This year, as usual, Christmas crept up on me. I was lamenting the rush and bustle and as always wishing I had time to bake. I love to bake Christmas cookies, but since my neighbourhood cookie exchange ended years ago, its been hard to fit it in. Something about an obligation and a deadline that always works for me.
Yesterday, day before Christmas, I was lucky enough to have a whole day off work. I unplugged and decided to do some baking. But this year was very different – I practiced mindfulness while I baked. It changed the whole experience and instead of feeling rushed, pressured and a tad bitchy about it all, I felt myself living the experience. While baking, I occasionally stopped for an integral scan – checking in on my four Integral Theory Quadrants to see what was going on for me.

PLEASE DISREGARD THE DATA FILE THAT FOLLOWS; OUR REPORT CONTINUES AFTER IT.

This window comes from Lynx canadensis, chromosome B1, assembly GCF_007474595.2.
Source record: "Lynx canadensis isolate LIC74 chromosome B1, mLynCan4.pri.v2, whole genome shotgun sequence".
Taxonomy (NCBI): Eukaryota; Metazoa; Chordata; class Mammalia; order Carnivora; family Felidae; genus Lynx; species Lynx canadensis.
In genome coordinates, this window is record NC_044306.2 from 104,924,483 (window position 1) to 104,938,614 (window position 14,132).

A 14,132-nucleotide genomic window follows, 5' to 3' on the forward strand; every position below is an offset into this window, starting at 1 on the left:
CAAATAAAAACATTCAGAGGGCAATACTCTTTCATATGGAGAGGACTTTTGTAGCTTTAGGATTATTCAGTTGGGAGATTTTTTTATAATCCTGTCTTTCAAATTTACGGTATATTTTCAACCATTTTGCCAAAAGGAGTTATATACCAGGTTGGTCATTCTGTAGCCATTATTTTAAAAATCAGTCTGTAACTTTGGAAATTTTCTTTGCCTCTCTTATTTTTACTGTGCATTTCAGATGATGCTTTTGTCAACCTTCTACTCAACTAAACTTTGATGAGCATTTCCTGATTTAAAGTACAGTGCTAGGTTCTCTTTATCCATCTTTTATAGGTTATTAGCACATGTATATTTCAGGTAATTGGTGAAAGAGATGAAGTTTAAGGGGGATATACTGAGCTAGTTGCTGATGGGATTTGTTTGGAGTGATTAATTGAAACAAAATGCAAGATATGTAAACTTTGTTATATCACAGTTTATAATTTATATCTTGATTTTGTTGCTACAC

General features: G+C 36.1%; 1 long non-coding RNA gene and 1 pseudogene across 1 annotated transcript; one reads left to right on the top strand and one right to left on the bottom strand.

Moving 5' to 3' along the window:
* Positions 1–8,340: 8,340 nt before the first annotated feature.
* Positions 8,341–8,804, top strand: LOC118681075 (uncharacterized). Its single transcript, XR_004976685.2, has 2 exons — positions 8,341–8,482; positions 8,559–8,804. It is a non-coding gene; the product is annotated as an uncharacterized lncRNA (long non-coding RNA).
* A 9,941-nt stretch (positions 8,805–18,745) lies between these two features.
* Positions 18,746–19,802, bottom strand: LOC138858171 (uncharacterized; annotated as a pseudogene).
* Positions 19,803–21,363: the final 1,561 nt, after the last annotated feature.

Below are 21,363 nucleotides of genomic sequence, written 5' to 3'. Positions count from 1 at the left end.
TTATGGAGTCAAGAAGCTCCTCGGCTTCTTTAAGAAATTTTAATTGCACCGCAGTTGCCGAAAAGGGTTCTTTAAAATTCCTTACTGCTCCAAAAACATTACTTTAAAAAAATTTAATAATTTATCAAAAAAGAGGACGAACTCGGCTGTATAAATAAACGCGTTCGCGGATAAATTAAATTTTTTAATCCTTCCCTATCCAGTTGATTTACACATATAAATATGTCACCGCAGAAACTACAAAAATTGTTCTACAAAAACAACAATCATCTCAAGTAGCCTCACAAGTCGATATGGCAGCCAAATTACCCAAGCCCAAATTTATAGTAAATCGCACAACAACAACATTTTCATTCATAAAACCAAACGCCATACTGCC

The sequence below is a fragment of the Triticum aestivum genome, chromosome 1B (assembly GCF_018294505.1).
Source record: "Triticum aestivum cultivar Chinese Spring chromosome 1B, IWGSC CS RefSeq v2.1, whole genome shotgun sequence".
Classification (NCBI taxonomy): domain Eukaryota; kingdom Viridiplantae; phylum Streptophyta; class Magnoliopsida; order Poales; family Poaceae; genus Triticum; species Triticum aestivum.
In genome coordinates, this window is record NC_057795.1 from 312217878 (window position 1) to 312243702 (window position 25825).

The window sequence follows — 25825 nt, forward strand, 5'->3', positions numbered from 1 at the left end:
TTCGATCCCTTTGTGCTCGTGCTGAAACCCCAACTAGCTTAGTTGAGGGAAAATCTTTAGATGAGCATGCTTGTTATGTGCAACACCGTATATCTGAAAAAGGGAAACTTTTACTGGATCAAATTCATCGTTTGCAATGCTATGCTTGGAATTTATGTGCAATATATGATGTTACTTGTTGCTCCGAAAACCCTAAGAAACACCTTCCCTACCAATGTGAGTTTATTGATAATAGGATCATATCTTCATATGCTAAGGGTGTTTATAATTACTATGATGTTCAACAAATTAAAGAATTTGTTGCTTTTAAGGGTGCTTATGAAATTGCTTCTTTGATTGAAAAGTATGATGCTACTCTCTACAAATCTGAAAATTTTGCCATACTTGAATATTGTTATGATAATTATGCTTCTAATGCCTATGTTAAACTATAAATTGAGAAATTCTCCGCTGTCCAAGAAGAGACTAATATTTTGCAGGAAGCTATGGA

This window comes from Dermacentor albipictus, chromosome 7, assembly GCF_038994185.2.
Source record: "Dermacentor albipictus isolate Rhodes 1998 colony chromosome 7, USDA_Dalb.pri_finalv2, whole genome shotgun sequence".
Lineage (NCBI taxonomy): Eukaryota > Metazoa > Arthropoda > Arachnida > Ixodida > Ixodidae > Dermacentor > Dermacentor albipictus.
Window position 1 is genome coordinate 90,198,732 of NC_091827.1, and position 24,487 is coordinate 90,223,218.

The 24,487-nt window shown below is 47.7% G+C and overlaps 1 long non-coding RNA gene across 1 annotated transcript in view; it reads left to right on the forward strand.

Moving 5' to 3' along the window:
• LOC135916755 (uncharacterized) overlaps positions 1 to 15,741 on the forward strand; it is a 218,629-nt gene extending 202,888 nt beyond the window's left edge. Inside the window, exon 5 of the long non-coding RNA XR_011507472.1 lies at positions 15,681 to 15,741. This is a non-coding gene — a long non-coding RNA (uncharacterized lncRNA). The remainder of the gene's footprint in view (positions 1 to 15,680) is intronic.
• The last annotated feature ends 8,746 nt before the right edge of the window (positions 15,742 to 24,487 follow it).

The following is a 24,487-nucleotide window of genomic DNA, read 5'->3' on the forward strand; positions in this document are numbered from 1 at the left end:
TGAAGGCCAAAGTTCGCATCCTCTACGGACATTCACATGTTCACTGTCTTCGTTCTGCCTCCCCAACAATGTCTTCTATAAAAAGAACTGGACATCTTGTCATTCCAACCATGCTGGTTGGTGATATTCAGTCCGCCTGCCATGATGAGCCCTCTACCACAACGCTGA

I started by choosing mindfully. Instead of pulling out the tried and true and baking the same old cookies, I thought about what I wanted to bake. I found that I actually wanted to try some new recipes. While baking is something to share, the idea of baking everyone else’s favourites was a part of the burden I was carrying. About a week before my day off, I spent a leisurely coffee time going over my magazines and deciding what caught my own fancy. Mmmh….instead of mild gingerbread (perfect for the last 10 years for houses and people who my kids would eat and decorate) I found a recipe for a Triple Gingerbread Cookie with lemon icing. Triple the ginger – from candied, to ground, to fresh minced. Yep! Then I found a twist on my old-standbys – the snowballs – these were Hawaiian wedding cookies with lime, toasted coconut and macadamia nuts. Yum! And finally, Black Forest Cookies with tart dried cherries (not bing) and lots of cocoa and chocolate chips. There – three brand new recipes that not only sounded tasty but looked lovely – something I just was realizing was important to me.